Australia: Taxing sale proceeds: income or capital? - that is the question

Taxpayers and the ATO often grapple with whether proceeds from the sale of property are on capital account or revenue account. The issue continues to generate disputes and litigation. This is often because there are concessions available for sales of property on capital account. But sometimes it is about whether revenue losses can be used to offset other income.

Sales of shares and property have recently been put under the microscope. In both cases, the distinction is whether the sale of the asset is either:

  • a mere realisation of a capital asset – and therefore on capital account; or
  • part of the taxpayer operating a business or profit-making undertaking – and therefore on revenue account.

The Federal Court recently considered the issue in the context of a sale of shares in Greig v Commissioner of Taxation [2018] FCA 1084.

The ATO has also published a draft 'property and construction website guidance' that details cases and decisions the ATO is making in property development cases. The ATO is seeking industry consultation, which closes on 17 August 2018. The final report is due at the end of August 2018.


The law on whether a sale of property is part of a profit-making undertaking (and on revenue account) is relatively settled. It requires that:

  1. the taxpayer's intention or purpose in entering into the transaction was to make a profit or gain; and
  2. the transaction was entered into in carrying out a 'business operation or commercial transaction'.


In Greig, the taxpayer claimed deductions for losses he incurred in relation to certain Nexus shares. He had bought the Nexus shares with a hope that the share price would rise. However, Nexus was subsequently placed into voluntary administration and the taxpayer's shares were compulsorily acquired for no value. The taxpayer argued that:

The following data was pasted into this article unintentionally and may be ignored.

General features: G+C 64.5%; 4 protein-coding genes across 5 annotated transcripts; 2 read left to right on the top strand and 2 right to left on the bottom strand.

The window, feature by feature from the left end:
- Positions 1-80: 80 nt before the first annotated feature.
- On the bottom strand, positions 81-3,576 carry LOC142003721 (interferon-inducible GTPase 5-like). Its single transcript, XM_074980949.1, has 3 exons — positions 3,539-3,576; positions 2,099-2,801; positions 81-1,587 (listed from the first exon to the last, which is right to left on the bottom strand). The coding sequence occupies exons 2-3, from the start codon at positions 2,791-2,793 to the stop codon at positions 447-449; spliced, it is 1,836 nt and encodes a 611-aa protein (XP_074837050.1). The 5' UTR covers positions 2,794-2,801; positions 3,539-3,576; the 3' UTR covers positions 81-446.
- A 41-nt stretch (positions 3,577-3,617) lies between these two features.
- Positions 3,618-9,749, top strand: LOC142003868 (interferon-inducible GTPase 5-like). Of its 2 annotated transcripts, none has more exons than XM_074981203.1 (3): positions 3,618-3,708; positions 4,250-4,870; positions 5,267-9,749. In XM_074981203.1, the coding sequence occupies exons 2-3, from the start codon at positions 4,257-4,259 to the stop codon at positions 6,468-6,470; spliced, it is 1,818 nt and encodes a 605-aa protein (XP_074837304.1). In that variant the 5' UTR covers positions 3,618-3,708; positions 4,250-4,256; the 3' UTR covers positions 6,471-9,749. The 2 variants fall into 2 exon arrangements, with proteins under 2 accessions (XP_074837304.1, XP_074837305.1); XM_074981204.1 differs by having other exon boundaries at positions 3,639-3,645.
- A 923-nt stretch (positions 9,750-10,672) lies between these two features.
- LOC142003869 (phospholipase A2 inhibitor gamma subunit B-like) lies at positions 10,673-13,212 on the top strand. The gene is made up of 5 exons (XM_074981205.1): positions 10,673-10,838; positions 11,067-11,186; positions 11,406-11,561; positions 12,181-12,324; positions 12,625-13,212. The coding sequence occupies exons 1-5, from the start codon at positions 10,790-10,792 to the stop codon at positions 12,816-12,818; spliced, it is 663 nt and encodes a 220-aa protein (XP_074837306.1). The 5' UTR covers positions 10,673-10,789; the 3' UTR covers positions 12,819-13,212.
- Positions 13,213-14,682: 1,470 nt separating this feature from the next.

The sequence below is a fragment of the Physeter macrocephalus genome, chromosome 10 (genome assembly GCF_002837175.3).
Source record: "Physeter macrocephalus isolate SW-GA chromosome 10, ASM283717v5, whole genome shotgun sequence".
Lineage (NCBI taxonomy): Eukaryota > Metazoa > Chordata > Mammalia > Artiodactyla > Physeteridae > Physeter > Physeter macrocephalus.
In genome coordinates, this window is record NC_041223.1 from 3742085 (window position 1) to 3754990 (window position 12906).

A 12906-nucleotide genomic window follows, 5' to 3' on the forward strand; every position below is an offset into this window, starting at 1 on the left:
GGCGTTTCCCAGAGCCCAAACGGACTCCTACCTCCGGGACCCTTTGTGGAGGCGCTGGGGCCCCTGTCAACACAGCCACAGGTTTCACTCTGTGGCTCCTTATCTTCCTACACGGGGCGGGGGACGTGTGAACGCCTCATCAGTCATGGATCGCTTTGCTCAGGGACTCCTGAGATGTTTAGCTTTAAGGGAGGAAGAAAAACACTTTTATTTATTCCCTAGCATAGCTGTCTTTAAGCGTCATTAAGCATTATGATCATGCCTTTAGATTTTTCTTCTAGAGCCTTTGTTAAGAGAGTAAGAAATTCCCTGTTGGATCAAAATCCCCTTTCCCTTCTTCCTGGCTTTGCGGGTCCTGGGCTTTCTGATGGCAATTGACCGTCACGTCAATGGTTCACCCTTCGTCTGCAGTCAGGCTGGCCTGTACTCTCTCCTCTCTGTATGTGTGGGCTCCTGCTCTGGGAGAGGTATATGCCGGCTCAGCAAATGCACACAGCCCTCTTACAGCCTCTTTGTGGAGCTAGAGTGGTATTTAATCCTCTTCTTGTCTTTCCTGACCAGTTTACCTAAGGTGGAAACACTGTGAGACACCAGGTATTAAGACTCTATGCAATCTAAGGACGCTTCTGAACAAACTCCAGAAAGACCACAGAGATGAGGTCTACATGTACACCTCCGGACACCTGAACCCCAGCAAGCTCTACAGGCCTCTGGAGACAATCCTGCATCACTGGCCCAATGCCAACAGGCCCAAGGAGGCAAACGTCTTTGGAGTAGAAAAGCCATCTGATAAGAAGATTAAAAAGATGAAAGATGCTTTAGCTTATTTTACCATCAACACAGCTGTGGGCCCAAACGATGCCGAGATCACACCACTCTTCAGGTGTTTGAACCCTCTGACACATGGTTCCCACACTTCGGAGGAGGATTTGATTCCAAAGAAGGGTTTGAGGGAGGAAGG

• the losses were on revenue account because he incurred them in a 'business operation or commercial transaction' entered into as part of a profit-making undertaking; or
  • the losses were necessarily incurred in the carrying on of a business dealing in the Nexus shares.

On the first issue, the Court proceeded on the basis that:

Where assets are acquired with a sufficient profit-making purpose, in a 'business operation or commercial transaction', then absent any other reasons supporting a contrary conclusion, the profit on disposal is ordinary income...irrespective of whether the acquisition occurred in the course of an existing business ...

The Court's view was that, although Mr Greig had the necessary profit-making intention, he did not acquire the shares in a 'business operation or commercial transaction'. This was because purchasing the shares hoping to profit from dividends or an increase in the share price did not amount to a 'business operation or commercial transaction'.

The decision in Greig needs to be read in light of its very specific facts.

  1. First, the taxpayer described having a 'Profit Target Strategy' for his Nexus shares, but his dealings in shares up until that time had all been returned on capital account.